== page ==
When Panic Attacks Here is What You Can Do

Symptoms of a panic attack include:

  • Racing heart
  • Shallow, rapid breaths
  • Tunnel vision
  • Sweaty palms
  • Feeling faint
  • Nausea, vomiting
  • Fear of going crazy
  • Crying
  • Shaking, tremors
  • Irritability
  • Increased sensitivity to sound, lights, touch
  • Inability to focus or concentrate

There is usually a precipitating factor or something that has caused or is causing the panic attack to occur. Or fear about future events or a future incident can incite an attack. 

One way of dealing with it is to distract yourself from thinking about said event by reading a book, watching a show or playing a game. Draw, paint, listen to music or go for a relaxing walk. Find something to distract youself from your anxiety producing thoughts. 

Another way to cope is to take a short nap. Sometimes your brain just needs a break and it is okay to give it one. Just make sure not to overdo this one as it can become chronic and unhealthy. 

Talk to a trusted friend or professional to get the thoughts and feelings out of your head. Releasing them decreases the power they have over you. Also, problem solving ways to reduce anxiety is way more successful when you work on it with someone else. Keeping it to yourself only intensifies it. Trying to figure it out on your own only makes the anxiety worse. 

When possible don’t.do.anything.  Panic attacks are the body’s response to overstimulation. Resting in a quiet calming room may help tremendously. Experiment with what works best for you and take the time and breaks you need to let your system return to normal. 

Panic attacks are scary. Uncomfortable at best. Not your fault. Be kind to yourself when they come. Get through them the best you can and move on. Talk to a healthcare professional if they become chronic or significantly interrupt your life or cause you serious adverse effects.  There is medication and other treatment options that can help. You are not alone.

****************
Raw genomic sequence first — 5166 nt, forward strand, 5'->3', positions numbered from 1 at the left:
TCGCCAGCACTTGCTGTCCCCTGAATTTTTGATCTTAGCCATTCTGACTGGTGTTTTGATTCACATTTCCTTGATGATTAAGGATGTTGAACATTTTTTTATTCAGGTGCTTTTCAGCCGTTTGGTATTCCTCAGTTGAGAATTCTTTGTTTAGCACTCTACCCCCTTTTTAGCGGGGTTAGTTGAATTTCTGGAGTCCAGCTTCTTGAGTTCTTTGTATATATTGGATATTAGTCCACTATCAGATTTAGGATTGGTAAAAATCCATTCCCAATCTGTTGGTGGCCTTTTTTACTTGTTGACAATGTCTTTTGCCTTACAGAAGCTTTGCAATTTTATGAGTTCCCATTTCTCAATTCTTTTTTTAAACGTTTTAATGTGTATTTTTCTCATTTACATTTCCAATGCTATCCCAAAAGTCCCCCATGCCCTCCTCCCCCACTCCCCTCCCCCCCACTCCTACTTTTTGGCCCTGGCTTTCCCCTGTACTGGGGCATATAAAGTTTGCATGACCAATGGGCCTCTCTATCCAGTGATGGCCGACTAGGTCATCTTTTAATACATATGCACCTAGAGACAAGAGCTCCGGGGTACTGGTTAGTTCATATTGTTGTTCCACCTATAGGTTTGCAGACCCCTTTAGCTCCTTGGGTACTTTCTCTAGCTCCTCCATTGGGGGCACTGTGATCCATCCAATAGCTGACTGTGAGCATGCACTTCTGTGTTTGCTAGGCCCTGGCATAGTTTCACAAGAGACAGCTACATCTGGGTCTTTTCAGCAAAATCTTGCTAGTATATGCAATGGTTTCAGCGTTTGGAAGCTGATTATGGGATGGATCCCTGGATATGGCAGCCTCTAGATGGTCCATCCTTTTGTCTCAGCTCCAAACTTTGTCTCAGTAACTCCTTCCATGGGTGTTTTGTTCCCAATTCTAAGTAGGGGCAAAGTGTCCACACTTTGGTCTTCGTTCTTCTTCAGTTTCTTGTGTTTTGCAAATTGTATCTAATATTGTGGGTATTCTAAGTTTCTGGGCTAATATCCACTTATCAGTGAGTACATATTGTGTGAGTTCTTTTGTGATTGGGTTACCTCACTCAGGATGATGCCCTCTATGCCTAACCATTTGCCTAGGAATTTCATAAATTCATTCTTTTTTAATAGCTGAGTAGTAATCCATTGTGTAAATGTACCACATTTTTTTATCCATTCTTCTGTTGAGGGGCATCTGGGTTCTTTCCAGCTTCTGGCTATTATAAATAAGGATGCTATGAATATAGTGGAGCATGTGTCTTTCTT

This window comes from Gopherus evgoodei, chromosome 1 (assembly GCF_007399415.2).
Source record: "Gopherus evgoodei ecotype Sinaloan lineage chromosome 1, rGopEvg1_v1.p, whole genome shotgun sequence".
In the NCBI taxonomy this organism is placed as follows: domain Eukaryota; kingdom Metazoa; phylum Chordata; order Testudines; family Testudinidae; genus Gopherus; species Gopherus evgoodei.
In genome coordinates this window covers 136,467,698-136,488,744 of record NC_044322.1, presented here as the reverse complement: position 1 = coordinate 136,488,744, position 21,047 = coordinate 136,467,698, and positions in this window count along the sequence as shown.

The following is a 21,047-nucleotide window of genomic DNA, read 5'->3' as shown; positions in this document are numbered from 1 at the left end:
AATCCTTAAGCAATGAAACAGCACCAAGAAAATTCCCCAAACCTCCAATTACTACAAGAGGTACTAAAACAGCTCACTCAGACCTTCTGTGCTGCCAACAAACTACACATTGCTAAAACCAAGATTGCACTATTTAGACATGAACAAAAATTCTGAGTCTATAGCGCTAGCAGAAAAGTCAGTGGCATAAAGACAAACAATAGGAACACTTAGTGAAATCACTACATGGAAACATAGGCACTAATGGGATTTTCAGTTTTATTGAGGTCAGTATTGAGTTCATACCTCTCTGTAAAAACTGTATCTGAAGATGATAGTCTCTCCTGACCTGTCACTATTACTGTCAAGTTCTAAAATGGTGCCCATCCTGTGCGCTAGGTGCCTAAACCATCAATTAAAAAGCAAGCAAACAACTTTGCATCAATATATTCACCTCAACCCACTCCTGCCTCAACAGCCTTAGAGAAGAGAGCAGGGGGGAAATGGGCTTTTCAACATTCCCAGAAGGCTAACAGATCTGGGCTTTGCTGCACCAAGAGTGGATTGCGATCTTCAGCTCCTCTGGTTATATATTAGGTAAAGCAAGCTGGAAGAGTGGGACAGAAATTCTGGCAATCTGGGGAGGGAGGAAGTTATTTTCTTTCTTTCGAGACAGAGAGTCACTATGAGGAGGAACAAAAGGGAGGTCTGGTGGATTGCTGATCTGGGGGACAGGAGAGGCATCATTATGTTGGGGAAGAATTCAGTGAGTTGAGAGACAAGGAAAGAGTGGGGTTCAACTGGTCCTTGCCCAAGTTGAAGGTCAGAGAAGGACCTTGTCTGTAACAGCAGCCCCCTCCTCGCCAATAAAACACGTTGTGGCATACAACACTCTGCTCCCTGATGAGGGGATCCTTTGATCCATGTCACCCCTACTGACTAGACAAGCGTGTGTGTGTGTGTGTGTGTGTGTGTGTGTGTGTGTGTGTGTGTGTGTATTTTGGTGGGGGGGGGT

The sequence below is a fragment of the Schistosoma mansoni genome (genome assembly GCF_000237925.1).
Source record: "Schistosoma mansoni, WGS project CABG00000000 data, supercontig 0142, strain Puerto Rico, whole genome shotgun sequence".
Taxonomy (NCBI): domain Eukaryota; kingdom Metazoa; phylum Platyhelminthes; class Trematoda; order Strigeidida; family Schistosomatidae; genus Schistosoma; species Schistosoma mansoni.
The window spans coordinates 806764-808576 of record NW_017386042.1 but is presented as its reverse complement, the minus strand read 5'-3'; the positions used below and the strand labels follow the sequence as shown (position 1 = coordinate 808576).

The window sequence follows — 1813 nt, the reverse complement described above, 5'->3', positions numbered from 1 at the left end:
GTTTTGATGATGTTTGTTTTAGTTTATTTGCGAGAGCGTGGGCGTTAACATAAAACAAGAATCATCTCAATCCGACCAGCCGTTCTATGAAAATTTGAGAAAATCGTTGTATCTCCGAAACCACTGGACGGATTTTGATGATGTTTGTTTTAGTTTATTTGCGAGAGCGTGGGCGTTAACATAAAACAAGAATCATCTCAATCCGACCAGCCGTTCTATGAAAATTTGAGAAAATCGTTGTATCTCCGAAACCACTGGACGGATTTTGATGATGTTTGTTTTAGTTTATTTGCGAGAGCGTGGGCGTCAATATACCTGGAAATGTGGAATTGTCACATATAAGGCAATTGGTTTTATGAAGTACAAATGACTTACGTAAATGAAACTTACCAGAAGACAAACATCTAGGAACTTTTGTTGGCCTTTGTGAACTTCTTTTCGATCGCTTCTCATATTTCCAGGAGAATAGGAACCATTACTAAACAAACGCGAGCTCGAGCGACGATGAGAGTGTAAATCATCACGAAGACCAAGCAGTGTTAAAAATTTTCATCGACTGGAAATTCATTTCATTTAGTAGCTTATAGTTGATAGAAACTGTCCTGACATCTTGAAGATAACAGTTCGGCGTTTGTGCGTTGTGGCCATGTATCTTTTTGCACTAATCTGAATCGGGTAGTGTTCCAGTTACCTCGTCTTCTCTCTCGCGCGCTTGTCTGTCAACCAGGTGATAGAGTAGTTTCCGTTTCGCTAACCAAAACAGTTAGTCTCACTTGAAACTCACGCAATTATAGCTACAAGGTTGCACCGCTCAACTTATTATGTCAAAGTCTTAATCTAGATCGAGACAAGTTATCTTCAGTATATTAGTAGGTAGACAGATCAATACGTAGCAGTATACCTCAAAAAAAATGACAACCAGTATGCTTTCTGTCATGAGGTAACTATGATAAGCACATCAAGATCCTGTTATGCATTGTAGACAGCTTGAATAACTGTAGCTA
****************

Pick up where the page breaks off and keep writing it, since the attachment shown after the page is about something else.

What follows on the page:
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Finding Comfort Amidst Change – A Meditation

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Change is difficult for us sometimes.  Often we avoid it or fight it because it scares us. There is a sense of safety in maintaining the status quo even if it is unhealthy.

When positive change occurs it can bring on stress even though the change is good for us.  Sitting with the anxiety, feeling it run through our veins, through our heart, circle our mind again and again, letting it exhale through our breath can eventually allow us to become more comfortable with the stress. Like anything or anyone, the more time we really pay attention to the details of it, I mean really, really observe every nuance of something, the less threatening it will seem.

Today I will sit with my discomfort and get to know it by observing everything about it, including where I feel it in my body, my mind, and my spirit, and I will know peace.

Keep the Pace – A Meditation

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When it comes to mental illness, often our moods are “all or nothing.”  We are either on top of the world or in the pit of despair.  If we are not careful, our behaviors can reflect our emotions, leading to chaos in our lives and problems in our relationships with others.